3. The defendant was not reasonably disciplining a child.
A typical child endangerment case or child abuse case starts with a 911 call, but these cases can also start with a call to the police by a mandatory reporter from a hospital or school. Certain people, such as teachers, doctors and nurses, are required to report suspected child abuse to the police. So if your child shows up to school with a bruise on his face, the teacher must call the police if child abuse is suspected. In addition to the police, Child Protective Services (CPS) is usually called as well.
If the child is old enough to speak, the child will most likely be interviewed by CPS and/or the police WITHOUT YOU BEING PRESENT OR BEING NOTIFIED.
The police will usually speak with the other parent independently while interviewing you. If the police and/or CPS determine that the child’s safety is at issue, then your child will be taken away from you and placed in a shelter or foster home. In these situations, you have to fight in dependency court to have your child back. Dependency cases can take years to resolve. You need to have a lawyer that is familiar with dependency court as well as criminal court in order to successfully get your child back as soon as possible, while at the same time dealing with the criminal courts to prevent or minimize criminal penalties.
Not only can a child endangerment or child abuse conviction lead to criminal penalties, but it can also have drastic employment, licensing and immigration consequences. A crime of child abuse or child endangerment is considered a crime of moral turpitude. Having a child abuse or child endangerment conviction can prevent a person from finding a job or lead to a person being fired from their current job. Furthermore, many professions that require licensing from a state board, such as doctors, pharmacists, nurses, lawyers, accountants, contractors, teachers, real estate agents and stock brokers, all require background checks. A professional who has a child abuse or child endangerment conviction on their record risks losing their professional license, or never acquiring it in the first place. Perhaps the most severe impact of a child abuse or child endangerment conviction involves immigration consequences. Non-citizens who are permanent residents, with green cards, or temporary visitors, with a visa, can be denied admission, denied naturalization or even deported, with a child abuse or child endangerment conviction on their record. In fact, child abuse or child endangerment convictions are considered one of the worst convictions for immigration consequences.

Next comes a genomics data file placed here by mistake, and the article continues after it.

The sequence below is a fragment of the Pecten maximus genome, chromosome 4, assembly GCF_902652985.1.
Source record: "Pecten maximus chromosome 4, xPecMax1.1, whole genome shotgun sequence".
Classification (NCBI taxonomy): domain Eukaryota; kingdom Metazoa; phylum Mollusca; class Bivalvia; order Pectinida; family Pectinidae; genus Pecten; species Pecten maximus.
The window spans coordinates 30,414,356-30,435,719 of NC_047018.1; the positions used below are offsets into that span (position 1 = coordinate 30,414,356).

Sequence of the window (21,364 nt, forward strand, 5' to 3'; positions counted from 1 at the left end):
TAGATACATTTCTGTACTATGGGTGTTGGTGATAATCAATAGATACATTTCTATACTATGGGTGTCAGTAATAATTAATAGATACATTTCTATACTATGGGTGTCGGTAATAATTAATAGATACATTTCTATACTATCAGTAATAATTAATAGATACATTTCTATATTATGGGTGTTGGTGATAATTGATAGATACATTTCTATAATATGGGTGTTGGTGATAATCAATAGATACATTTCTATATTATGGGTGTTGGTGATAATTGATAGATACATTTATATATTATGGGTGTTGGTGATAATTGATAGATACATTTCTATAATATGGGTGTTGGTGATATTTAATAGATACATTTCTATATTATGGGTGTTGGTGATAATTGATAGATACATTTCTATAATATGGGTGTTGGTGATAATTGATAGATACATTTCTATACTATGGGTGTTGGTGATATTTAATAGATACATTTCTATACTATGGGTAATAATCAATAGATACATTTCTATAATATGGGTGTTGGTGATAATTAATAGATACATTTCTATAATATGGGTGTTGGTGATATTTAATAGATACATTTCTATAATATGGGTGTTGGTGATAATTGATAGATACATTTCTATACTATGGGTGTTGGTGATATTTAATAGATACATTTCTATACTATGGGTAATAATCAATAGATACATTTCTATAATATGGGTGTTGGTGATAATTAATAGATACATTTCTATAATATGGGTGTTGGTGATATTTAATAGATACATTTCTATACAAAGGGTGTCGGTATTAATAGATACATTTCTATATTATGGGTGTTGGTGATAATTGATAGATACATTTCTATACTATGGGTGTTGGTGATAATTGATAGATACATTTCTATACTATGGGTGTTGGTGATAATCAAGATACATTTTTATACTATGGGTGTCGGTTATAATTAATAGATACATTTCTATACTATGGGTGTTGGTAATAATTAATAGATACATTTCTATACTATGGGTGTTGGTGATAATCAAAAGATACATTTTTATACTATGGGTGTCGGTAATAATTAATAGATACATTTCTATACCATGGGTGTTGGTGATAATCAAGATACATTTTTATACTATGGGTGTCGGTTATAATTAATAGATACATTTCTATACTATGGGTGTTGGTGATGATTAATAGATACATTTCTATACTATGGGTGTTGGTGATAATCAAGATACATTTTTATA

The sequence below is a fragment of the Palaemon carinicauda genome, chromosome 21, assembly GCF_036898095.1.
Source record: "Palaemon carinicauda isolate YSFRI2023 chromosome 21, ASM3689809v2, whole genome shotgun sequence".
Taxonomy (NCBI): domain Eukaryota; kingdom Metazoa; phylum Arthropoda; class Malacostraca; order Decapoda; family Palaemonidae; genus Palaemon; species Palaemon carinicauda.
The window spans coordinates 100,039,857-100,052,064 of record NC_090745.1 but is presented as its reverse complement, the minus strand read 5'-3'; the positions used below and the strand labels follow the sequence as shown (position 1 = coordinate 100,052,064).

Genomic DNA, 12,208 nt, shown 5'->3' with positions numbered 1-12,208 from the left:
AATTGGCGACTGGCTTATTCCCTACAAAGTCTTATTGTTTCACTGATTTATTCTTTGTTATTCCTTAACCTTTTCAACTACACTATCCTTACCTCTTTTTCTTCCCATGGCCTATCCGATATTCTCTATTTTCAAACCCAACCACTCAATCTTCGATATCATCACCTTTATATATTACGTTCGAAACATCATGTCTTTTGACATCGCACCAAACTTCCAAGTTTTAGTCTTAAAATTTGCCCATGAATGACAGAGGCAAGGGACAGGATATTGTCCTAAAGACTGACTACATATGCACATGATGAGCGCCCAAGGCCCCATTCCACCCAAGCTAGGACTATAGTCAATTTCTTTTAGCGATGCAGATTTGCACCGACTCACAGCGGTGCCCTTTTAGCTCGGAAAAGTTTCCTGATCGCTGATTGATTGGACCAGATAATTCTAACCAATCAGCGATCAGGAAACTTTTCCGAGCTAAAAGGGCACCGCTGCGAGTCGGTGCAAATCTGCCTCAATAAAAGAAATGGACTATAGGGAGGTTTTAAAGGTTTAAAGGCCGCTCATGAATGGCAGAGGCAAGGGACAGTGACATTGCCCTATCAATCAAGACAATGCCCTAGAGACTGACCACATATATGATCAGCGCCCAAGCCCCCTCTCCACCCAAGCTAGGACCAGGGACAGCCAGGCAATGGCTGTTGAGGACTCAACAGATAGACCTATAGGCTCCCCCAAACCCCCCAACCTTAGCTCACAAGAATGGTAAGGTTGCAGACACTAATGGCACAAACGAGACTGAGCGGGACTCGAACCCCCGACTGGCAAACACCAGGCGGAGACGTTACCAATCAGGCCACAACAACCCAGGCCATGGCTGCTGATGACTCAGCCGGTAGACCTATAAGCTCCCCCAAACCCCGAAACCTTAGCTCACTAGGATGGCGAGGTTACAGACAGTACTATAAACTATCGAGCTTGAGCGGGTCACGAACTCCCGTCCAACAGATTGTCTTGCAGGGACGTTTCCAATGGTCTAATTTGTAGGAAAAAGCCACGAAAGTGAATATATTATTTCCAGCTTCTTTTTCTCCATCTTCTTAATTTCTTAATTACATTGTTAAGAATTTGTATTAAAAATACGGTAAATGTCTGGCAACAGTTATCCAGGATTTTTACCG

The Right Lawyers
Choosing the right criminal defense lawyer will be the most important decision someone can make when facing a child endangerment or child abuse charge. Many people who face child endangerment or child abuse charges are good people who made a mistake or exercised poor judgment. There are also some people who have been wrongfully accused of child endangerment or child abuse, based on a misunderstanding or false evidence. You need an attorney who will listen to your side of the story carefully, who will evaluate the evidence thoroughly, who will negotiate with the judge and the District Attorney’s office skillfully, and who will fight in trial aggressively. You need an attorney from the Law Offices of Fred Thiagarajah.
As a former Deputy District Attorney and Deputy Public Defenders, our attorneys have the negotiating skills and trial experience necessary to get the best results for our clients. Since he has prosecuted child endangerment cases as a prosecutor, Fred Thiagarajah now uses his specialized knowledge of child abuse cases to lead his team in getting the best possible outcomes for his clients. For examples of our work in domestic violence and child endangerment, please see our case results and read our client testimonials. With offices in Newport Beach, Long Beach, Diamond Bar, Rancho Cucamonga, Riverside, Murrieta and Carlsbad, our attorneys have criminal defense experience throughout Southern California including Orange County, Los Angeles County, San Bernardino County, Riverside County and San Diego County.